Tag: Brokenwood

Apr 04 2012

Cork versus Screwcap: Penfolds re-ignites the debate!

Posted on April 04, 2012 | By merrill@cellarit.com

On the Cellarit Facebook page, I noted that Huon Hooke reported in the Sydney Morning Herald that Penfolds will now give people a choice of cork or screwcap. According to Penfolds’ chief winemaker, Peter Gago, “cork is a barometer of care.” It’s a better indicator of bad handling, heat damage or poor storage conditions, because the cork will leak or, if affected by heat, slightly push up into the seal. (Sydney Morning Herald, 10 April 2012)

David Hawkins of One Aussie Wines responded to my Facebook post with the following comment: “Peter Gago may be correct, but I’ve had plenty of wines with corks that were up or down and the wine was fine…unfortunately TCA doesn’t offer any clues and that’s a more relevant fault for most people. I’ve also had heat affected bottles where there was no leakage or cork movement.”

Penfolds’ move is certainly sparking a fair bit of controversy. Hooke followed up on his article in the Herald with a post on his website. He noted that for Penfolds one of the key factors behind the move back to cork is increasing exports to markets like China where expertise on how to store, transport and properly care for wine is still developing.

But whether reverting back to cork is the best answer to gauge whether a wine has been heat damaged is debatable. Ian Riggs, chief winemaker at Brokenwood, was just as skeptical as David about whether cork was a better barometer of care than screwcap. He told Hooke:

Why don’t they just admit that they have buckled to the demands of their export markets and gone back to cork? To state that it is a way of showing up badly stored wine reeks of April Fool’s Day. So now, wine from all over Read the rest

Oct 10 2010

Orange: NSW’s ‘Coolest’ Wine Region!

Posted on October 10, 2010 | By merrill@cellarit.com


First Press reports that this year’s 2010 NSW Wine Awards is shaping up as a contest between the new emerging cool climate regions of NSW and the traditional regions of the Hunter Valley and the Riverina. The emerging cool climate regions of the Canberra district, Orange, Hilltops, Tumbarumba and the Southern Highlands took roughly half of the spots in the Top NSW 40 Wines, Cool-Climate Continues to Captivate Judges, First Press Newsletter 1 October 2010. The top 40 NSW wines were selected from over 800 entries by a panel of highly respected wine judges chaired by Huon Hooke.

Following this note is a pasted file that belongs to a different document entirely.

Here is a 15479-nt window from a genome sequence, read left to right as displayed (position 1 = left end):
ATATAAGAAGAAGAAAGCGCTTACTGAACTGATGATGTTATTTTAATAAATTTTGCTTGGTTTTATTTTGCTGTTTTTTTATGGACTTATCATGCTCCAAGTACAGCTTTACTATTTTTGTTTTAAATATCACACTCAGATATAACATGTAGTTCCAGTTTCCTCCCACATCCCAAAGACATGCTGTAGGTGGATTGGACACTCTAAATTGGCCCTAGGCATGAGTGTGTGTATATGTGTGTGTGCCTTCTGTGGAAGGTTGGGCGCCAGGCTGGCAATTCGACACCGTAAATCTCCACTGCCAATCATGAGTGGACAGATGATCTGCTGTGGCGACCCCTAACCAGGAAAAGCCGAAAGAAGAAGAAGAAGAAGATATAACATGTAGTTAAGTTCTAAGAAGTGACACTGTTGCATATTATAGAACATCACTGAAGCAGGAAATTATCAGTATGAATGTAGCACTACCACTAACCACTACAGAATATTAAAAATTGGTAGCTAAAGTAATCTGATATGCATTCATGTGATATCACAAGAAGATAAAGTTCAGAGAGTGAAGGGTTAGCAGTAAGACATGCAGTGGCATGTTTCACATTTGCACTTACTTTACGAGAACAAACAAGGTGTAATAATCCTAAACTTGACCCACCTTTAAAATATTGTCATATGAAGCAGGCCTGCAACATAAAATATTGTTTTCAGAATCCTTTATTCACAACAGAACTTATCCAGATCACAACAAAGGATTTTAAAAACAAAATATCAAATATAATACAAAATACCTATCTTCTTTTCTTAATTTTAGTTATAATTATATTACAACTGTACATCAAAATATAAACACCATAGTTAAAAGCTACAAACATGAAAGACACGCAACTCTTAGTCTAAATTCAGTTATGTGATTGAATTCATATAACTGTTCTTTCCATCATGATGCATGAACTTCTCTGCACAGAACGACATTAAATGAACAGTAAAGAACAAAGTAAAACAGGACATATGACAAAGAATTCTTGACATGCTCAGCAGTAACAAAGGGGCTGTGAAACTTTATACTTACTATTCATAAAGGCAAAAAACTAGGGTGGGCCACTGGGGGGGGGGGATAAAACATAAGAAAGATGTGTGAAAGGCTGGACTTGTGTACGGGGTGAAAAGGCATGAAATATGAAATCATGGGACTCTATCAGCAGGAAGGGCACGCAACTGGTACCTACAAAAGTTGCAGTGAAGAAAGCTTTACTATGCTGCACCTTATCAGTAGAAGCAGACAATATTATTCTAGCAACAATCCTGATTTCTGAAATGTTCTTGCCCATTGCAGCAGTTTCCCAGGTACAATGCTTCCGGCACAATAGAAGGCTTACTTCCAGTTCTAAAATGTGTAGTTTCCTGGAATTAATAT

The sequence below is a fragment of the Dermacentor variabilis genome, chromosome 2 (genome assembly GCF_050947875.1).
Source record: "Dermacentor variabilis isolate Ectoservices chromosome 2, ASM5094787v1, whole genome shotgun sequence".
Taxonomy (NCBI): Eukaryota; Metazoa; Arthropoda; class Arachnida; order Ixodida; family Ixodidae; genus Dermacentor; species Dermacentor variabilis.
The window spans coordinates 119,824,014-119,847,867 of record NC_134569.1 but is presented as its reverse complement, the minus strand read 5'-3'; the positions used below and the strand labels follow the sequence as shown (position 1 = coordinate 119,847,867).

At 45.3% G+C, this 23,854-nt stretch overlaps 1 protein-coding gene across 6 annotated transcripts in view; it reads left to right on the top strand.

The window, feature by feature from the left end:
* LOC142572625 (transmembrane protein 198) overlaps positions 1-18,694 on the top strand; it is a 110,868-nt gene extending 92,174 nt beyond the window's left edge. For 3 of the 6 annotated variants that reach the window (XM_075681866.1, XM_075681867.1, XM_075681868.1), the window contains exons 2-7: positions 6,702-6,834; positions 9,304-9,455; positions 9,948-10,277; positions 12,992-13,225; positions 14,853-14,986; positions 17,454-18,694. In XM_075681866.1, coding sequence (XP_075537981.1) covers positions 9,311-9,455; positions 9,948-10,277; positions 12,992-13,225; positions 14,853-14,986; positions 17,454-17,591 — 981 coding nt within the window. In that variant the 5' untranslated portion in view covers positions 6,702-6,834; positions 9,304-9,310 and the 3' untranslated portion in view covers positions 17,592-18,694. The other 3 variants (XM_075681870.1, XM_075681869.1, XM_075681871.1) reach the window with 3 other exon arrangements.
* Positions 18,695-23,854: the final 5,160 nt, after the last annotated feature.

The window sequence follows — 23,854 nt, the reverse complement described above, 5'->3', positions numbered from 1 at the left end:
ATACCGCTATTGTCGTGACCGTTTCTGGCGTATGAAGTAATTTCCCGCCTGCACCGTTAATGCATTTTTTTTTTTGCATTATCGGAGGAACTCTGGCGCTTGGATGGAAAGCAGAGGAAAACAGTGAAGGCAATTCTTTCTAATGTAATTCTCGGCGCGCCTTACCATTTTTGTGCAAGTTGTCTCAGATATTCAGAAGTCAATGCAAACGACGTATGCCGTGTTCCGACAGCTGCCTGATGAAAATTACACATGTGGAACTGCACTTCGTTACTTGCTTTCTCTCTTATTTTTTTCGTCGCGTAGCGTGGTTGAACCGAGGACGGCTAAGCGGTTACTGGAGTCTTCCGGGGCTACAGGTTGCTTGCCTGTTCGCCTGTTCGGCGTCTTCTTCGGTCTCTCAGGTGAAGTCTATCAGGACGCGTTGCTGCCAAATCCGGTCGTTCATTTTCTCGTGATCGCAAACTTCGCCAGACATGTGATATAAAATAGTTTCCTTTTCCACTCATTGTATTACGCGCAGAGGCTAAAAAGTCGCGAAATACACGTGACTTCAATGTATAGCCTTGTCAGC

The region of Orange has certainly emerged as a clear winner at this year’s Awards regardless of whether it picks up the ultimate prize of 2010 NSW Wine of the Year to be announced at the Awards Gala Presentation dinner at Guillame at Bennelong on Monday 18 October 2010. Five of its wineries are in the top 40 and its wines took out two of the nine trophies: Angullong Wines Sauvignon Blanc 2010 rrp $17 won the trophy for best young sauvignon blanc and Logan Cabernet Merlot 2008 rrp $25 won the trophy for best young red blend.

The Orange wine region is about 260 km west of Sydney. Noteworthy for its very high elevation, it is also one the coolest growing environments in Australia. Orange is dominated by the extinct volcano Mt Canobolas, which provides rich volcanic soils and moderates the hot summer temperatures to create one of the longest ripening periods in Australia – grapes are typically not picked until mid to late autumn. The combination of aged soils, high altitude, cool temperatures, ample sunshine, decent rainfall and long dry autumns, typically produce wines that have been recognised for their complexity, elegance and balance.

Wine critic Max Allen … Read the rest

Sep 09 2010

Australian Winemakers Embrace Unusual Varieties

Posted on September 09, 2010 | By merrill@cellarit.com

I was at dinner on Tuesday night at a great new restaurant called 88 on the corner of Waratah Street and New South Head Road, Rushcutters Bay, Sydney. We were in the mood for a white wine, and the sommelier/owner recommended a bottle of the Bream Creek Schönburger 2008.

Schönburger is a very rare variety grown in Germany and the UK and pioneered in Australia by the Marion Bay, South Eastern Tasmanian winery Bream Creek. Basically the variety is a cross between pinot noir, chasselas rose and muscat Hamburg. This aromatic  wine was vibrant and fruity with a slightly sweet/tart taste reminiscent of a Alsatian Gewurztraminer. An excellent complement to my roasted salmon and citrus salad!

More and more Australian winemakers are either trialling or already having great success with a range of varieties beyond the usual selection of chardonnay, riesling, sauvignon blanc, semillon, cabernet sauvignon, merlot, shiraz and pinot noir.

Brokenwood has embraced nebbiolo, a red grape variety of the Piedmonte region in North West Italy and responsible for the famed wines of Barolo and Barbaresco. According to the winery, the qualities of the fickle nebbiolo were espoused by a series of young Italian winemakers who have had stints working at the winery over the years. Brokenwood’s nebbiolo is from their Indigo vineyard in Beechworth on the foothills of the Victorian Alpine region.

Rutherglen in North East Victoria has established an excellent reputation as a maker of durif. The durif grape variety was developed in the South of France in the late 1890’s and is a cross between Shiraz and Peloursin. The variety, which was planted in Rutherglen in the early 1900’s, produces full bodied dry reds with good bottle ageing potential.  The acclaimed Stanton & Killeen Wines makes a straight durif and a shiraz durif blend. Scion Vineyard Read the rest